What to expect in Opera update from 12.17

  • Today, Opera 12.17 offered me the chance to "Discover the New Opera", saying it would download and install a new version. I'm guessing this is the oft-reviled Opera Chromium. The dialog also said, "Find out more at www.opera.com". Well, www.opera.com doesn't tell me much about what an Opera 12 user (as opposed to a new user) needs to know. What happens to my mail? My newsfeeds? My keyboard shortcuts? I did find in the Help & support section a page called "Migrate your data from Opera 12", which says that Opera 15 (!) would read my old bookmarks, and that if I download Opera Mail, it will find my mail. Unfortunately, the help section for Opera Mail talks about the integrated version inside Opera 12, so I can't find out anything there.

    So would anyone care to tell me what to expect? What will I lose? Should I resist this update kicking and screaming, or will it be not to bad?

  • If you need Opera 12 features staty with Opera 12!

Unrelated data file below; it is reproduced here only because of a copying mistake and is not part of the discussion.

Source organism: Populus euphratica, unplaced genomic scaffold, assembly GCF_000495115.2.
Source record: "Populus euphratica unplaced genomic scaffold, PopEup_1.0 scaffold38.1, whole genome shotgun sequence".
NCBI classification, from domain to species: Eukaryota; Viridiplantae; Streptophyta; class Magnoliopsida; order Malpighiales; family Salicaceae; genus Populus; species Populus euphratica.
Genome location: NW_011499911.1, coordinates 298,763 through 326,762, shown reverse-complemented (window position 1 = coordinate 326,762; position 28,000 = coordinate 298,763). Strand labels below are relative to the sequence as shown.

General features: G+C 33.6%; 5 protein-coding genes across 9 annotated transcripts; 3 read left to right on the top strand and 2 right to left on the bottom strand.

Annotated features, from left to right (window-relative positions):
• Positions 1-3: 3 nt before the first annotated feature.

Uninstall Opera 26!

  • Keep 12, everything you like about opera is gone in 26.

  • Use Opera 12 if you want Browser and Mail as long as it is not stated as unsupported/discontinued in public by Opera.

  • I've seen #28, but still NO PROGRESS on bookmarks front!
    Keep on your "hard work" guys!
    I'm still with Opera 12.17.

  • @bvm42, by "updating" from old Opera, you will lose a wide variety of customizations, shortcuts, and capabilities native to that browser. The impact of all that depends on how much you rely on the missing elements. You will gain improved website and protocol compatibility, speed, and a few new features. The impact of all that depends on how much those kinds of things matter to you.

    Because the two Opera browser families are so different, much of what you're used to in controlling/tweaking the old browser will not directly carry over, so there will be a learning curve - just as if you migrated to a non-Opera browser. Some (but not all) of what was natively available in old Presto Opera is now available under new Blink Opera via third-party extensions/add-ons, both from Opera's own "store" and, via a special adapter extension, from Chrome's store... but be aware that the look and feel of functional extensions will be different from what you experienced natively in old Opera. Hardware impacts of the new Opera will be somewhat steeper, in particular, more CPU loading because more processes will be running (one for each tab and extension used). Old Opera allowed a user to easily block future automatic version updates; the new Opera does not (unless the user manually mods some special files or OS settings)... new upgrades to the new Blink Opera come automatically every so many weeks.